Quarantine, one man's introspective journey
Past months have witnessed the unfolding of a truly global battle against an invisible adversary. Practically everybody in the world has been affected to some degree by the wide-ranging impacts of the novel coronavirus outbreak. Transportation remains drastically reduced, countless businesses have shut and entire cities have jolted to a halt. Never before in human history have more individuals simultaneously faced some form of restrictions on their movements; by some estimates, half of the people on Earth now live under orders to remain at home.
In this sense, my own quarantine story is not unique. I, like many foreign residents of Shanghai, left for my home in the US in early February, during which time the city was under virtual lockdown. And I, along with vast numbers of Chinese students and workers who had been residing abroad, made the journey back to Shanghai one month later. The account provided here serves to reflect on this unprecedented moment through documenting my own experience — not in spite of its resemblance to others, but because of it.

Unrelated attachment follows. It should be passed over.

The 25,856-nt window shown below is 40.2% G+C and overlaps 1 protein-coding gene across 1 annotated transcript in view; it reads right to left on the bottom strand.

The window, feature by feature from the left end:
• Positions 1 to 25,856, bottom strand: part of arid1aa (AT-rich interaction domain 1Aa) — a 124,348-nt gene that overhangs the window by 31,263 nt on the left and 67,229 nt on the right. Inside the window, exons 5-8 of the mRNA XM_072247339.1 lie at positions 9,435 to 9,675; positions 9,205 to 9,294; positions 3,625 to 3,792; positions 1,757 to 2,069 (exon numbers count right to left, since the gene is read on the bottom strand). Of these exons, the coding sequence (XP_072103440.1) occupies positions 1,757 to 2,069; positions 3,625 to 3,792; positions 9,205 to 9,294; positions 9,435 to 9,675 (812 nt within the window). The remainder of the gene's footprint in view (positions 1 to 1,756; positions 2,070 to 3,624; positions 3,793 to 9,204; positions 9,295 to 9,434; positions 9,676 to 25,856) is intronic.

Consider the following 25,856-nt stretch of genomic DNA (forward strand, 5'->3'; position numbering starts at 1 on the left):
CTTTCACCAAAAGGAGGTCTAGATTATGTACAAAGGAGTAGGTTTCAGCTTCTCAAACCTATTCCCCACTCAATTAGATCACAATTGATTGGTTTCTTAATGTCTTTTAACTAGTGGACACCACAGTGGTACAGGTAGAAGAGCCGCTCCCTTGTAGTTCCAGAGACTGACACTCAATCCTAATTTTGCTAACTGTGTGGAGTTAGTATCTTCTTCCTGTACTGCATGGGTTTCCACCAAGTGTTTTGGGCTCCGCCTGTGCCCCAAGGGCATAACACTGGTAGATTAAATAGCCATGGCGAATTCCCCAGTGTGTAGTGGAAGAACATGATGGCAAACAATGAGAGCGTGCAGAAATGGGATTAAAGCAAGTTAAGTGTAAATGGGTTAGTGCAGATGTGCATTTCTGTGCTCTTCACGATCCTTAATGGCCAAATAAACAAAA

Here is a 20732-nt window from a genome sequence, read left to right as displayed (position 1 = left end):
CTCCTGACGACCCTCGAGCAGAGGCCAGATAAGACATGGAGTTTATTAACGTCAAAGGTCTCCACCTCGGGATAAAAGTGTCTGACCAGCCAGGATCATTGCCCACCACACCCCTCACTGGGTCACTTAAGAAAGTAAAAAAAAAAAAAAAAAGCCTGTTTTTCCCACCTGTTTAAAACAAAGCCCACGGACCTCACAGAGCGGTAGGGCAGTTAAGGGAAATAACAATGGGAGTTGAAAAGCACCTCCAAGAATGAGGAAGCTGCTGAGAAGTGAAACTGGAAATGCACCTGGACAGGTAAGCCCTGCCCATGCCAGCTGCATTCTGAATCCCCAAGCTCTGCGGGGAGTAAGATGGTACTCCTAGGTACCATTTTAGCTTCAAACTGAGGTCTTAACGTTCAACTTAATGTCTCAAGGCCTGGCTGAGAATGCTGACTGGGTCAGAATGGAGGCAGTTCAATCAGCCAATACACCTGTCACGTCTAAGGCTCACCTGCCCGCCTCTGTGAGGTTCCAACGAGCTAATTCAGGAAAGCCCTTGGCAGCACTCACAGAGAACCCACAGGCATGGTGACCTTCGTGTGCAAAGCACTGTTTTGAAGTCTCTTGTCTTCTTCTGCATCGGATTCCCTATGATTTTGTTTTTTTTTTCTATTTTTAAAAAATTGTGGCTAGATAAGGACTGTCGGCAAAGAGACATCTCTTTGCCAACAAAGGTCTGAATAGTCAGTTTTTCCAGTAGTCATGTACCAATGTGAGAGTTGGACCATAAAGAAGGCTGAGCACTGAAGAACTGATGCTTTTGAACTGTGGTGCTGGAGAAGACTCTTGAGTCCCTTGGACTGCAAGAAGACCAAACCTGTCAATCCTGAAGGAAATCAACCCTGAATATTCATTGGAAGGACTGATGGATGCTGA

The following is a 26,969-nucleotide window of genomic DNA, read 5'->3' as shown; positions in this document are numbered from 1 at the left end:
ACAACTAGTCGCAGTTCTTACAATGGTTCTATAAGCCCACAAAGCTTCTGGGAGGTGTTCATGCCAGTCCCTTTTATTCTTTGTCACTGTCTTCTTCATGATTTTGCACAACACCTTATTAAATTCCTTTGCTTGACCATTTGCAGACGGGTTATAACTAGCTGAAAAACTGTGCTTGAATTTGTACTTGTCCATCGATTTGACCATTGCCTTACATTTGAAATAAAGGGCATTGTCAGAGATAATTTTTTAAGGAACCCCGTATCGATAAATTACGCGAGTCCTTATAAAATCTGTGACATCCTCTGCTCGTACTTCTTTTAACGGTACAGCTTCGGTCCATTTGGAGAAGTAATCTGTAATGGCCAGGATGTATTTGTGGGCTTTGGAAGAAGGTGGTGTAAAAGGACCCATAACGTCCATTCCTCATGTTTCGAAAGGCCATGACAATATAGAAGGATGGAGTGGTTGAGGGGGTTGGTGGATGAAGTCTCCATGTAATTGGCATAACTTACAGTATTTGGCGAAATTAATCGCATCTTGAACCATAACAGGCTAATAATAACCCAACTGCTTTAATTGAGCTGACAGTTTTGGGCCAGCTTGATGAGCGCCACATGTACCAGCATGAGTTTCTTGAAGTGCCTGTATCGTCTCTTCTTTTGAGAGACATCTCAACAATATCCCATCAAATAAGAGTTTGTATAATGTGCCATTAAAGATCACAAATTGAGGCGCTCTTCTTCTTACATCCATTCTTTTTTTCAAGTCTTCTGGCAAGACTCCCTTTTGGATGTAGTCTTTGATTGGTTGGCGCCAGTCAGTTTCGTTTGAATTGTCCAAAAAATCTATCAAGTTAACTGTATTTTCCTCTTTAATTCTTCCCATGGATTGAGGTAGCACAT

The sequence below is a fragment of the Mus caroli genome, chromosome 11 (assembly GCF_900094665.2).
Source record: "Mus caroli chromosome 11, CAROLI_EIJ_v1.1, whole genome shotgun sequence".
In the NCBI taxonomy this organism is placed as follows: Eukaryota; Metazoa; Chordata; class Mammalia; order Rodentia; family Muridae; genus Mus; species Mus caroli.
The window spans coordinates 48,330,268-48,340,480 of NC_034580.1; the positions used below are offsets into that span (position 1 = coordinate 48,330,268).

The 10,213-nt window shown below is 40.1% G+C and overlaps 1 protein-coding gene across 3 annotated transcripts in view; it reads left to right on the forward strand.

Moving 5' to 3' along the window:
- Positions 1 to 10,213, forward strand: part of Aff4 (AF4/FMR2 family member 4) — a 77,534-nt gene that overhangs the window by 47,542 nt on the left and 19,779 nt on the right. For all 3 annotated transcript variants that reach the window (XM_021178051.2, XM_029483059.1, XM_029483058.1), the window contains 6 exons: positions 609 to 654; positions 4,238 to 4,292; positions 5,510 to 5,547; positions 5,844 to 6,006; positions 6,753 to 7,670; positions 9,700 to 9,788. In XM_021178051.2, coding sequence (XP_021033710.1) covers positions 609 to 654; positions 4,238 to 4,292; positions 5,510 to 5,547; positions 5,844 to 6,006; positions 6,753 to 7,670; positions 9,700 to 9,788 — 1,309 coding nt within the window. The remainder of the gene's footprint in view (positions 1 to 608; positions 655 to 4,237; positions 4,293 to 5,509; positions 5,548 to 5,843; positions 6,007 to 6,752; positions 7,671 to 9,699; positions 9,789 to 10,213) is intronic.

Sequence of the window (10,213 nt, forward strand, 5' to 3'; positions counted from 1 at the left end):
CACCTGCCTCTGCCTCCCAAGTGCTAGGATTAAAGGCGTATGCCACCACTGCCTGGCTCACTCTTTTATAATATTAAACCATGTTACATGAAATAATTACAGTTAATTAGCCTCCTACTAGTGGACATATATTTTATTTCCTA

Upon returning to Pudong International Airport, I was impressed by the expansive and meticulous system that had since been implemented in order to process all individuals arriving from abroad. My itinerary took me through Japan, which at the time was regarded by Chinese immigration authorities as a key virus-hit country. Accordingly, a yellow label was affixed to my passport, stipulating that I was to undergo a two-week period of self-isolation. After a series of medical and document checks, passengers were sorted by urban district and told to await official transport to our respective homes.
In the time that had elapsed during my absence, the city had been transformed. Through the window of the coach to my district, I gazed out at businesses and narrow lanes that had been barren and lifeless just weeks before, but which now bustled with masked residents going about their daily errands. The roads pulsed with the familiar traffic that I had grown accustomed to in this metropolis. My ride into Shanghai from the airport left me with the impression that the city, if not returned to complete normality, had begun to stage a remarkable comeback.